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Tough Jews : Fathers, Sons, and Gangster Dreams Paperback – April 20, 1999


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Tough Jews : Fathers, Sons, and Gangster Dreams + But He Was Good to His Mother : The Lives and Crimes of Jewish Gangsters + Rothstein: The Life, Times, and Murder of the Criminal Genius Who Fixed the 1919 World Series
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Product Details

  • Paperback: 304 pages
  • Publisher: Vintage; 1st Vintage Books ed edition (April 20, 1999)
  • Language: English
  • ISBN-10: 0375705473
  • ISBN-13: 978-0375705472
  • Product Dimensions: 8 x 5.2 x 0.6 inches
  • Shipping Weight: 9.6 ounces (View shipping rates and policies)
  • Average Customer Review: 3.9 out of 5 stars  See all reviews (72 customer reviews)
  • Amazon Best Sellers Rank: #58,977 in Books (See Top 100 in Books)

Editorial Reviews

Amazon.com Review

When we think gangster, hood, or wiseguy, we often associate these characters with such names as Capone, Luciano, or even Corleone. However, when organized crime reared its ugly head in the late 1920s in Brooklyn, at the foundation were men like Meyer Lansky and Ben Siegel--both Jews. Rich Cohen's romantic account of Jewish gangsters, Tough Jews, brings to life the story of Jewish involvement in the world of organized crime.

Cohen persuasively achieves his objective by recounting the stories he heard from his father, who grew up with his friends (including broadcaster Larry King) at the end of the gangster era in Brooklyn, finding heroes in men like "Kid Twist" Reles and Bugsy Goldstein. The intriguing tales Cohen heard, although slightly embellished over time, offer a rare glimpse into a world that can barely be related to today's generation of Jews living in America. These Jews went to prison for committing violent felonies, not white-collar crimes, and got the chair for it. Inspired by their stories, Cohen went on to conduct extensive research through old journals, police records, and court reports to uncover the real stories behind the tales he heard as a boy.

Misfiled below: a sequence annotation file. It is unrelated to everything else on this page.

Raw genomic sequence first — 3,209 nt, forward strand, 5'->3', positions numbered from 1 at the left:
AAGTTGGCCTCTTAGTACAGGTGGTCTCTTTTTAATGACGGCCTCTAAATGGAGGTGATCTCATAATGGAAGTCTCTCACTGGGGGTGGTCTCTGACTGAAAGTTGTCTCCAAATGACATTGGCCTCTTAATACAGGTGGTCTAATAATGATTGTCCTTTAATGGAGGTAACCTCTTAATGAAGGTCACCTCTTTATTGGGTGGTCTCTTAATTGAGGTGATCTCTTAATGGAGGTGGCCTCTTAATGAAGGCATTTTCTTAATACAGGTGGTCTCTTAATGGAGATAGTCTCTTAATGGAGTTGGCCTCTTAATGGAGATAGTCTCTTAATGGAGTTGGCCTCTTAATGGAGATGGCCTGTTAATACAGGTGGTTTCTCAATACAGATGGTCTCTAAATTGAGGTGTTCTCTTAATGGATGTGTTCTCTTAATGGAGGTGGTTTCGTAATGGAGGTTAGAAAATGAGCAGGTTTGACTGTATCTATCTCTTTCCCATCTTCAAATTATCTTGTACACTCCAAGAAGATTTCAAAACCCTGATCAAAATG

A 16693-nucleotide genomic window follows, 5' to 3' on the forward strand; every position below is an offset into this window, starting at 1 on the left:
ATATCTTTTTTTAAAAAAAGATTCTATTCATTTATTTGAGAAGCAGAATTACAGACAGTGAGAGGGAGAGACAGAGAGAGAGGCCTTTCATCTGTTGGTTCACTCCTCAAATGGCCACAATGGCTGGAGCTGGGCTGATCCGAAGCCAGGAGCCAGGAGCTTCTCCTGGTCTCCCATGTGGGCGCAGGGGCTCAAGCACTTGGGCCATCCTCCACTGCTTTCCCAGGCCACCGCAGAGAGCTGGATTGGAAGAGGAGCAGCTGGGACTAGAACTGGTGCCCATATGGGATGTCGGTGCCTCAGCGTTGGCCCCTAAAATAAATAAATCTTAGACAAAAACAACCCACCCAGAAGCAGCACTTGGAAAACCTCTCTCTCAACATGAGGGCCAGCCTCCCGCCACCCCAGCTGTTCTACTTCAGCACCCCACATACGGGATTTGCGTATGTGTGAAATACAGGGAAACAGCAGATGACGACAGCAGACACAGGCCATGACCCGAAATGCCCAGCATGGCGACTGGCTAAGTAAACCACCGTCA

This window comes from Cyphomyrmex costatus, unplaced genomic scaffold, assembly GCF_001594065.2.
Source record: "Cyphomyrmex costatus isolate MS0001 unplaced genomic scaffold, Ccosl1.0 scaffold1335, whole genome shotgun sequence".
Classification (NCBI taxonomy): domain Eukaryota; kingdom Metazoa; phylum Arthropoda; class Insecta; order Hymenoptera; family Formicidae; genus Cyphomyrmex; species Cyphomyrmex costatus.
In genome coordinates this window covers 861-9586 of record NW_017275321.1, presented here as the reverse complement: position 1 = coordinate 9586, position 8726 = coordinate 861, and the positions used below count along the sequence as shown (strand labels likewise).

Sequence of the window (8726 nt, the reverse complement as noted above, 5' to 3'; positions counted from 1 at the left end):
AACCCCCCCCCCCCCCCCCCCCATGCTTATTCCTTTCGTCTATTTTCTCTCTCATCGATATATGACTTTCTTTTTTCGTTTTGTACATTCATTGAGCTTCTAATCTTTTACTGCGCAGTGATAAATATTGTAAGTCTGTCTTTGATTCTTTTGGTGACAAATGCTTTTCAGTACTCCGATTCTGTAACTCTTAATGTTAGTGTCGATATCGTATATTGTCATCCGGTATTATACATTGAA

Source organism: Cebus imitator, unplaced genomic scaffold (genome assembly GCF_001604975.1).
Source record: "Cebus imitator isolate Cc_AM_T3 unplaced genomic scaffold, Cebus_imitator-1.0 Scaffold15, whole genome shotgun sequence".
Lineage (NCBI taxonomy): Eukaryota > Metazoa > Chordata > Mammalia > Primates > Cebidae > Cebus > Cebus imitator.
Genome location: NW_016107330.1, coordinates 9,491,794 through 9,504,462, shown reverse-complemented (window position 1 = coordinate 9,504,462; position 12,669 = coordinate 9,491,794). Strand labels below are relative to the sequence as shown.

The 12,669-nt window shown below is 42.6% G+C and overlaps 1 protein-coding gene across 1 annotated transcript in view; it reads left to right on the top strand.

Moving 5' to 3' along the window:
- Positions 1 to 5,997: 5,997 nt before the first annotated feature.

Cohen warmly discusses his father's fascination with these powerful, charismatic figures, and openly envies his experiences at a time before Jewish people lived under the debilitating shadow of the Holocaust. In addition, Cohen shows compassion for the need of his father's generation to look up to "someone who gives them the illusion of strength." --Jeremy Storey --This text refers to an out of print or unavailable edition of this title.

From Library Journal

Journalist Cohen on Jewish organized crime in 20th-century America.
Copyright 1997 Reed Business Information, Inc. --This text refers to an out of print or unavailable edition of this title.

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Customer Reviews

I can't say enought about this book....READ IT!!
Rodger Rosenberg
I really enjoyed reading Rich Cohen's book on the Jewish Mob members, especially having it framed by his father's friends and their lunches at Nate & Al's.